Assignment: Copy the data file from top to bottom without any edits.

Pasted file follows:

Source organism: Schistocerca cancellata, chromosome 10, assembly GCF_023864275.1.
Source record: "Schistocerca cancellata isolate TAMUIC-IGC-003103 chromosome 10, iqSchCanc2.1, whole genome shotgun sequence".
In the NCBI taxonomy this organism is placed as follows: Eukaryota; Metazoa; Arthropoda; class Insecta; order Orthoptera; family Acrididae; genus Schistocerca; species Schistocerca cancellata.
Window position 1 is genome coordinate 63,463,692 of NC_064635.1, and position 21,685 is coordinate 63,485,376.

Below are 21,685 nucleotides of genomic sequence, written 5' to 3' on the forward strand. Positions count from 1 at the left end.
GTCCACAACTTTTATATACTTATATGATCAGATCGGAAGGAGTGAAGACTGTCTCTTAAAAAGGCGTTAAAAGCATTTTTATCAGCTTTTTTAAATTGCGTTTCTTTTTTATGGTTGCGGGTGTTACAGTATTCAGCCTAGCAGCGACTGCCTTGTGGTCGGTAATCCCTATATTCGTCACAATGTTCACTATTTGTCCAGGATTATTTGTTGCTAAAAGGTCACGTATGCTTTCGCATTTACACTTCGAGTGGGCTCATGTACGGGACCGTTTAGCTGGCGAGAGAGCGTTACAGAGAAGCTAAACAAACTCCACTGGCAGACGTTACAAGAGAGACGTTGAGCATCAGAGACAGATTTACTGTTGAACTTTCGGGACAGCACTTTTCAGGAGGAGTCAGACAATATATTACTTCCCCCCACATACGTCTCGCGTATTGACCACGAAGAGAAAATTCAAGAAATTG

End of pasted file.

Source organism: Schistocerca cancellata, chromosome 10, assembly GCF_023864275.1.
Source record: "Schistocerca cancellata isolate TAMUIC-IGC-003103 chromosome 10, iqSchCanc2.1, whole genome shotgun sequence".
In the NCBI taxonomy this organism is placed as follows: Eukaryota; Metazoa; Arthropoda; class Insecta; order Orthoptera; family Acrididae; genus Schistocerca; species Schistocerca cancellata.
Window position 1 is genome coordinate 63,463,692 of NC_064635.1, and position 21,685 is coordinate 63,485,376.

Below are 21,685 nucleotides of genomic sequence, written 5' to 3' on the forward strand. Positions count from 1 at the left end.
GTCCACAACTTTTATATACTTATATGATCAGATCGGAAGGAGTGAAGACTGTCTCTTAAAAAGGCGTTAAAAGCATTTTTATCAGCTTTTTTAAATTGCGTTTCTTTTTTATGGTTGCGGGTGTTACAGTATTCAGCCTAGCAGCGACTGCCTTGTGGTCGGTAATCCCTATATTCGTCACAATGTTCACTATTTGTCCAGGATTATTTGTTGCTAAAAGGTCACGTATGCTTTCGCATTTACACTTCGAGTGGGCTCATGTACGGGACCGTTTAGCTGGCGAGAGAGCGTTACAGAGAAGCTAAACAAACTCCACTGGCAGACGTTACAAGAGAGACGTTGAGCATCAGAGACAGATTTACTGTTGAACTTTCGGGACAGCACTTTTCAGGAGGAGTCAGACAATATATTACTTCCCCCCACATACGTCTCGCGTATTGACCACGAAGAGAAAATTCAAGAAATTG